Here, Frantz seemed to be positively full of ideas of what he wanted from the music. From the very opening, the orchestra shaped the melodies beautifully, with sudden changes in dynamics and tempos that gave the wonderful effect of shifting colour and light, like walking through valleys in a wooded countryside, where the sunlight is filtered through the canopy of trees. It was like shafts of light were breaking into the auditorium. Mostly, the sound that came from the orchestra was buoyant and light, bouncing from the stage and sailing right up to us in the balcony.
The third concert: Fauré, Saint-Saëns and Mendelssohn
The most invigorating sounds of the season came in the third week, which was conducted by the Israeli dynamo Noam Aviel. The opening work was the lovely Pelléas et Mélisande suite by Fauré. Fauré’s music is both ethereal and refined, written with a subtle artfulness that somehow still peers deep inside. It offers visions of the world within, that words cannot reach. Aviel and the JPO cushioned his music written for the tragic love story in lucid, affectionate warmth that immediately brought out the special charms of his work, even in something so miniature.
They doubled down on the Gallic grace of the evening with Saint-Saëns’s A minor Cello Concerto, led by the Serbian cellist Maja Bogdanović. Her beautiful long melodic lines were marked by a keen precision in her intonation and timing, and a beautifully sensitive rubato. Her sound was as soft as a whisper in some moments (and still audible at the top of the balcony), and she added to the orchestra’s apt French finesse in the dancing middle movement. So impressive was she that the audience welcomed not one but two encores from her (both duets with the JPO concertmaster, Miroslav Chakaryan).
The concert ended with Mendelssohn’s Italian Symphony, one of the most enlivening in the repertory, and the one with the brightest opening. Aviel’s luminous energy matched Mendelssohn’s radiant sunniness marvellously, and the sparks she emitted were enough for any jaded listener to prick up his ears as soon as the first notes sounded in the woodwinds. Aviel highlighted each melody as it bounced around the orchestra, and her dynamism clearly flowed out into the audience too, which met the end of the concert with a resounding ovation.
The fourth concert: Brahms
Is it possible for music to sound too bright and too warm? I certainly thought so, as I listened to the final concert of the season. We were blessed with two South African-born guests: Conrad van Alphen on the podium and François du Toit on the piano. They started with Brahms’s First Piano Concerto, a titanic and focused explosion of fury in D minor.
Brahms wrote it in the white-hot creative energy of his youth, completing it before he was 25. In the best performances (one of which was given by the JPO and the Belgian pianist Liebrecht Vanbeckevoort a few years ago), the dark first movement storms with rage and blazes with passion.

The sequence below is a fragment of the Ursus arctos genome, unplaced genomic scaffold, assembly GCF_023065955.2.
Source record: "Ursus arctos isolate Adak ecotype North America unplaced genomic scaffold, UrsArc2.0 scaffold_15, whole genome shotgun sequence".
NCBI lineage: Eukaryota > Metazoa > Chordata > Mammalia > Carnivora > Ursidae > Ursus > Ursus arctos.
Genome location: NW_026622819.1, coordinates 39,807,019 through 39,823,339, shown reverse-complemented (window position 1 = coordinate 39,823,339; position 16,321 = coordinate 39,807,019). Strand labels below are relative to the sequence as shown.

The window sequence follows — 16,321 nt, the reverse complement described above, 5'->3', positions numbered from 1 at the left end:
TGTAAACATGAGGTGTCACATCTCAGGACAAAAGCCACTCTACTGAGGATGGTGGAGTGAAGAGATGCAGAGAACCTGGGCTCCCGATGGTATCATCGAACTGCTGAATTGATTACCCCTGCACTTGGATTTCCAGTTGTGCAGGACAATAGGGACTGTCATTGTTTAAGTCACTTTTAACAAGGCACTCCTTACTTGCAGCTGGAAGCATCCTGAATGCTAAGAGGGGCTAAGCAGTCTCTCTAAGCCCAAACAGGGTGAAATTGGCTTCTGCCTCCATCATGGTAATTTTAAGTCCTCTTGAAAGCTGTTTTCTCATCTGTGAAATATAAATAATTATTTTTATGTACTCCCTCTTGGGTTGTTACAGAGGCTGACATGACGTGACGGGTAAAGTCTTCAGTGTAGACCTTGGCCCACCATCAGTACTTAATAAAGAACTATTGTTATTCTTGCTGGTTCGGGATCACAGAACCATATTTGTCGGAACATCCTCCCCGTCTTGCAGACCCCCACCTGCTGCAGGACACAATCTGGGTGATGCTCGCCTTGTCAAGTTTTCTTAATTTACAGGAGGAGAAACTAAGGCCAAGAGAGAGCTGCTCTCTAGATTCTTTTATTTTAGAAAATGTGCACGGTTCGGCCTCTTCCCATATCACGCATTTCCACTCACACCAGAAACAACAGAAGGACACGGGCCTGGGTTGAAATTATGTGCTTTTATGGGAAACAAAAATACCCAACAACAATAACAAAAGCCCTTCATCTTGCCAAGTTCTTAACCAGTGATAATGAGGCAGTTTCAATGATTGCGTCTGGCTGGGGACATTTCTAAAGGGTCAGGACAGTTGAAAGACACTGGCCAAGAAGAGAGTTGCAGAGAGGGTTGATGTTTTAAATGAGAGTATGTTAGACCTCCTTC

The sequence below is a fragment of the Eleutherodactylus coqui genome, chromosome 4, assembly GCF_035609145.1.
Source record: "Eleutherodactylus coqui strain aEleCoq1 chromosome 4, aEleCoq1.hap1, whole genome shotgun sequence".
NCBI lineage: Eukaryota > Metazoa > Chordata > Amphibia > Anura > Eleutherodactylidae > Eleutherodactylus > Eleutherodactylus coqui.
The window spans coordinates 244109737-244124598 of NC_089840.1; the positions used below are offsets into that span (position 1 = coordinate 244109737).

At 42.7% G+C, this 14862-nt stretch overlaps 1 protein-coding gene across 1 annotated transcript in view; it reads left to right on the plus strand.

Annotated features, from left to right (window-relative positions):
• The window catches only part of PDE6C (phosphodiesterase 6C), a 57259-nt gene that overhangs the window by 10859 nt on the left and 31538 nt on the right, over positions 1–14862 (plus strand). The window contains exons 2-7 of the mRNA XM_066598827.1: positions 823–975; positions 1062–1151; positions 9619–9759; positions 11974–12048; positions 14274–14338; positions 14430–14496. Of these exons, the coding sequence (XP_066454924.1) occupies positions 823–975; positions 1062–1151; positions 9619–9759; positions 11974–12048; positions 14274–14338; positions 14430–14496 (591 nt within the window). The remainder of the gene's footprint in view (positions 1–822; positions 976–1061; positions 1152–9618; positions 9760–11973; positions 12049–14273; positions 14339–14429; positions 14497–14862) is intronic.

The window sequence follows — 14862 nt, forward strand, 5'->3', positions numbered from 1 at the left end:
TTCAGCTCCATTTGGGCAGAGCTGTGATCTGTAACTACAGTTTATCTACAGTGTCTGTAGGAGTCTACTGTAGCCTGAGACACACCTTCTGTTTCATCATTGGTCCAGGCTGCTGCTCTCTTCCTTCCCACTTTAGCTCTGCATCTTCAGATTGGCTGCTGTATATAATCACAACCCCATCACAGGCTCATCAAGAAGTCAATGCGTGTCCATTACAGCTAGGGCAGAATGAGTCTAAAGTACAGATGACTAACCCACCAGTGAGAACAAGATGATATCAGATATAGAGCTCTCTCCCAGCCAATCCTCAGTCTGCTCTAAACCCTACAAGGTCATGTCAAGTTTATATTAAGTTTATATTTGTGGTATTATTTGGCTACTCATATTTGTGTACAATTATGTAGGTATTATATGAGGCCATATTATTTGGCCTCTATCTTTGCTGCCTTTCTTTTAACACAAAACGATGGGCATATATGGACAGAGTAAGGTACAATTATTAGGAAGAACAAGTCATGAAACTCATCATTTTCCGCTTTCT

The opening was written shortly after the first suicide attempt of Brahms’s friend and mentor, Robert Schumann, which affected him enormously. The jagged lines and icy plunges of the main theme eventually open up to a more lyrical theme, but the brooding thunder returns repeatedly and dominates the entire 22-minute movement.
Unfortunately, to my ears, the very experienced hands of Du Toit and Van Alphen performed this music with a dismayingly high degree of respectability; they turned a wrathful outburst into a decorous “classical” incursion. Du Toit emitted an admirably strong and muscular sound from the Linder’s large Steinway, with a sure and steady sense of control over each inch of each key – a control that seems at odds with the out-of-control emotions of the music. The orchestra played with a similar brightness and warmth as we heard in earlier concerts, which only served to pull the musical experience further away from Brahms’s bluster.
But the second movement gave a very different opportunity for expression. Brahms had something prayerful and tender in mind when he wrote this achingly intimate and heartfelt music. The piece is filled with momentary dissonances, sonic tensions that immediately evoke spiritual ones. The piano and orchestra together found the work’s hushed essence, and completely swept away any complaints that may have lingered from before.
When we encounter music in the moment as breathtakingly affecting as this, the performance moves out of the flow of time, and returns the warm lifeblood of emotion to even the most lifeless and over-repeated pieces. If repetitive programmes could always sound this good, nothing would stop me from returning again and again. DM/ ML
The Johannesburg Philharmonic Orchestra’s Summer Symphony Season starts in February 2023. Visit their website for more information, to join their mailing list, and to hear performances on their YouTube channel.
In case you missed it, also read On the Johannesburg Philharmonic Orchestra’s early Spring Symphony Season